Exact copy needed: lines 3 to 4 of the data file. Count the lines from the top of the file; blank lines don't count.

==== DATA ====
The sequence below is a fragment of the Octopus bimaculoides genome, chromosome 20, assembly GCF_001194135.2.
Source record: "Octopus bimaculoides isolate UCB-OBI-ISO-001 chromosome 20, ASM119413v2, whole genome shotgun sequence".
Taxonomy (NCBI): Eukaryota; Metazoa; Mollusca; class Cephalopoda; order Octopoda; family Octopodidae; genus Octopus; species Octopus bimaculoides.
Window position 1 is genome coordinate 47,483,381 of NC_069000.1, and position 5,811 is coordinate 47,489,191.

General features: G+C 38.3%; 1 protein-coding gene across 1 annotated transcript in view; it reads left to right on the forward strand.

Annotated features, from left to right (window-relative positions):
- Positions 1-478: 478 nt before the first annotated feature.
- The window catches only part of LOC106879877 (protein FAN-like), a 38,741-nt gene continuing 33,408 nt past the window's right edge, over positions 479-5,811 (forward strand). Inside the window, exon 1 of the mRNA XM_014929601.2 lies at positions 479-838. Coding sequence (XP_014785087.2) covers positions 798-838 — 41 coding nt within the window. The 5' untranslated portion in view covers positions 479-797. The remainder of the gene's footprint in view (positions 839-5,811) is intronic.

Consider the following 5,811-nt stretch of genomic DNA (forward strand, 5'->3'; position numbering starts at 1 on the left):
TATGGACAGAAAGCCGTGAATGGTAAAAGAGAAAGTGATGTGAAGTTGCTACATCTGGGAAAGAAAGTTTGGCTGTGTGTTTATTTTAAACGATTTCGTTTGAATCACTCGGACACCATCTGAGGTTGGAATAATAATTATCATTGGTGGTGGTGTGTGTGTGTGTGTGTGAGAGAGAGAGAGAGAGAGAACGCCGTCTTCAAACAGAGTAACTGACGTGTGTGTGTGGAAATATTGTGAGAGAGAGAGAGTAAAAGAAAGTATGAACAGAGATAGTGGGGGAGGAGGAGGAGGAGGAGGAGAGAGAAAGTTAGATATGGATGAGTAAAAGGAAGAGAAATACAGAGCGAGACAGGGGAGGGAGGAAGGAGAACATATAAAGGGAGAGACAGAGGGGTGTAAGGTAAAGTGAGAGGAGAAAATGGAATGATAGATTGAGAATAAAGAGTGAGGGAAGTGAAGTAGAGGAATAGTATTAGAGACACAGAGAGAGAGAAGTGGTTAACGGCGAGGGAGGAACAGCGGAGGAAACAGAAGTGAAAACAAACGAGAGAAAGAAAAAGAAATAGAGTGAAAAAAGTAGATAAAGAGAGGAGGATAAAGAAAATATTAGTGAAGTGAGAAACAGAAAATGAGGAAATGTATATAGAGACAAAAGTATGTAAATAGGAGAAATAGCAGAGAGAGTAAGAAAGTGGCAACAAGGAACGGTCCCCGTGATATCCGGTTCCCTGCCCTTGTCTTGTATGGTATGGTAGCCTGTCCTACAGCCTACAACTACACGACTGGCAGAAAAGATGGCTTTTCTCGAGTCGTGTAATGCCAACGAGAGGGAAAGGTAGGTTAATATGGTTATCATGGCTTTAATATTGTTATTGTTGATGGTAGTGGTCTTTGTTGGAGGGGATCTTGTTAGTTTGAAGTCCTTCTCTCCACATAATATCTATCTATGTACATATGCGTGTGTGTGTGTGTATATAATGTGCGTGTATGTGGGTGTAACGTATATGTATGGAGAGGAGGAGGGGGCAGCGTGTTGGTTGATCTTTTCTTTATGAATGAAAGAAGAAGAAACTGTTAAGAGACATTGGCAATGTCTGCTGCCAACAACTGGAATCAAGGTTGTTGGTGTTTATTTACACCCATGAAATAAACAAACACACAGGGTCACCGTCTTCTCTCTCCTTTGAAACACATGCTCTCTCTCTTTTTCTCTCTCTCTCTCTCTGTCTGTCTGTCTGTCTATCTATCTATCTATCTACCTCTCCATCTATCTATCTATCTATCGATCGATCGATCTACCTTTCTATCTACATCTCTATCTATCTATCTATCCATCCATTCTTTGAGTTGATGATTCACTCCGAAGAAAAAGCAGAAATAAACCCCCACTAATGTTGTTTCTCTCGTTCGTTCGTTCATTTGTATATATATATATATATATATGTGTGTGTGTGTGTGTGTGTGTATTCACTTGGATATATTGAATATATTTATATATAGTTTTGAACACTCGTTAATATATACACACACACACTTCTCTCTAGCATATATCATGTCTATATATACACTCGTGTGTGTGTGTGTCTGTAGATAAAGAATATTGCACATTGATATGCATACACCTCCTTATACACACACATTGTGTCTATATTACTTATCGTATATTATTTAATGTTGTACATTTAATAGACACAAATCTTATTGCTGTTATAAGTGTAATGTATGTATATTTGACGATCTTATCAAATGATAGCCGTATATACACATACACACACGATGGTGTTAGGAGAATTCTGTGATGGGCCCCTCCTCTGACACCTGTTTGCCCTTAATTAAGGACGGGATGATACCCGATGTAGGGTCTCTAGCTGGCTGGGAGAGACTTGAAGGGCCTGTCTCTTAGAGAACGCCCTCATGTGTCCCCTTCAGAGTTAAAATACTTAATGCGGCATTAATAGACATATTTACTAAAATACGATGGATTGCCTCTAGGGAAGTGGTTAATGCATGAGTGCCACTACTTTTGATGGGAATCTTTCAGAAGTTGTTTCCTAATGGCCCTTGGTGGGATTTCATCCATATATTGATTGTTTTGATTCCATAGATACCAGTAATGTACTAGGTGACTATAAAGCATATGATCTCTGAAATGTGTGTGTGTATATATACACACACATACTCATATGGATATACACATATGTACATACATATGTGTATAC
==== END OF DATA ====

Taxonomy (NCBI): Eukaryota; Metazoa; Mollusca; class Cephalopoda; order Octopoda; family Octopodidae; genus Octopus; species Octopus bimaculoides.
Window position 1 is genome coordinate 47,483,381 of NC_069000.1, and position 5,811 is coordinate 47,489,191.